It’s not often that you get to listen to the revolutionaries in the morning and then hear from the establishment in the evening. That was my experience last week - at Field.work, the first “festival of data” staged by Havas Helia, I got to see what the digital marketing community thinks big data is capable of, then later at the IDM Annual Lecture, sponsored by Acxiom, it was time to hear what HSBC is actually doing. (That the second event was held at Google HQ we’ll consider a bridge between the two worlds...)
Here are some thoughts on what the contrast revealed:
Beware of marketers unaware of BAU
It is fair to warn established businesses that agile digital start-ups might eat their lunch - a good example given during the festival is Airbnb, which first leveraged a big data API from Craig’s List to populate its service and then took over its market (and now rivals other hotel booking sites).
But that does not mean all established businesses will be displaced in the same way, especially if they provide services that are complex, regulated and demand a high degree of trust. You won’t find a digital start-up moving into the B2B banking space any time soon, but you will find new digital services being supplied by established players like HSBC.
It takes more than a data feed, an app and a novelty-seeking user base to displace global business interests on that scale. That means Uber may find success at turning booking a taxi into a social experience, but believing its hype about becoming a global transportation hub is an over-reach.
Marketers are not ready to change their mindset
Amanda Rendle, HSBC’s global head of marketing for commercial and global banking and markets told the IDM audience that big data will not revolutionise marketing as we know it. “We have always understood data as a marketer - now we just have a lot more of it,” she said.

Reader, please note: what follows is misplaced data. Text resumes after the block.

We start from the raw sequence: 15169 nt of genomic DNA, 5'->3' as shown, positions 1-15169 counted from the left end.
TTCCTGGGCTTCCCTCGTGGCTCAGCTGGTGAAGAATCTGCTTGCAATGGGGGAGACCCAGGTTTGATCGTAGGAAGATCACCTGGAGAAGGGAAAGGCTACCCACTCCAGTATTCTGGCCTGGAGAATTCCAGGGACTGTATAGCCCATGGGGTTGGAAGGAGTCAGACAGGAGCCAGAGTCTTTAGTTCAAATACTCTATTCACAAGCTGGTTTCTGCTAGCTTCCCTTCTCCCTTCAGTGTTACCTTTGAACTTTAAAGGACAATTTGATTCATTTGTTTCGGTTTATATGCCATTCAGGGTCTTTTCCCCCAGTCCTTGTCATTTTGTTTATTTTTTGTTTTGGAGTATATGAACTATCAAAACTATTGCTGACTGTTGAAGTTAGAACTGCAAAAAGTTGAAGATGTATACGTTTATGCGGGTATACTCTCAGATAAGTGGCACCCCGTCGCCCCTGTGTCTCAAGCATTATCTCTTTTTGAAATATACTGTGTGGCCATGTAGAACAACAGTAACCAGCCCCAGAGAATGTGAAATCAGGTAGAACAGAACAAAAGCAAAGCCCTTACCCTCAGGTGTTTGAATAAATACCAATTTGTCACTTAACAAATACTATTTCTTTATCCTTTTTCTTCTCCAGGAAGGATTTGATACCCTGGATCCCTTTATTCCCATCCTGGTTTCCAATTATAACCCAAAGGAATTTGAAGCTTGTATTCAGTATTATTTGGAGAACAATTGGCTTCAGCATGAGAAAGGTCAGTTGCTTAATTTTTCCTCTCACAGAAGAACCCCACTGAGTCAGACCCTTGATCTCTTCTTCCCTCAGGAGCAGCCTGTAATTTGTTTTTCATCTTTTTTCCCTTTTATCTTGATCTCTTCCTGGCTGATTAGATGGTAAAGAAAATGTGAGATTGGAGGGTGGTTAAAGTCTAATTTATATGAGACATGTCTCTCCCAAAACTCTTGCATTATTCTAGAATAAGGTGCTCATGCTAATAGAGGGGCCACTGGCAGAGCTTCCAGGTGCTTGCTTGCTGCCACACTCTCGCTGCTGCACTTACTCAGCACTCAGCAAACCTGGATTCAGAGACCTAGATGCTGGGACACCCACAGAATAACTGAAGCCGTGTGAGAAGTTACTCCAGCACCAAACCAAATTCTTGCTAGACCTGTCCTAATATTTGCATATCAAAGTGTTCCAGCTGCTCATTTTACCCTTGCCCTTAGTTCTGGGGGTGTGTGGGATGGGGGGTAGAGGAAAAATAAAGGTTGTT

That is only partly true. Many marketers have never understood - and still do not understand - data or even why they should bother with it. At the Havas Helia event, a panel debate on whether data is stiffling creativity assumed the two things are distinct and separate activities, as if a brilliant model or data technique are not creative, simply because they are not expressions. Think of how Twitter decided to use the hashtag to organise tweets and you can see a great idea being used to tackle a complex data management problem in a simple, creative way that can truly be said to have cut-through.
Big data is not just bigger data
If I get shown another slide about how much data has been created in the last two years/two minutes and the distance it would cover or how it overshadows everything humanity has done before, I might stage a revolution of my own. Volume is the least interesting and relevant aspect of big data - any presentation which uses this as a proof point has failed to make its case.
Data is not an end in itself. As Adam Bly, CEO of Seed Scientific, which was behind the algorithms that drive Beats Music, said, “no one data point is determinate.” Instead, it is the combinations and correlations across huge data volumes that make the experience of that streaming service “like magic”. To do that requires a blend of big data, data science and human interpretation, all combining for the same purpose. That is a very different approach from the world of classic data.
It is positive to have a festival-style event celebrating what data is bringing to marketing and how it is changing what can be done. It is also positive to hear how a global bank is exploring the possibilities of data-driven marketing in order to discover where the value is to be found. The negative is any assumption that these are binary activities or that only the new will prosper. Data is big enough to feed the established as well as the start-up.
(If you are interested in learning how data might transform your organisation and hear real accounts of how organisations have translated strategy into tactical action then you should consider visiting the DataIQ Summit in June 2015 - You can find out more here)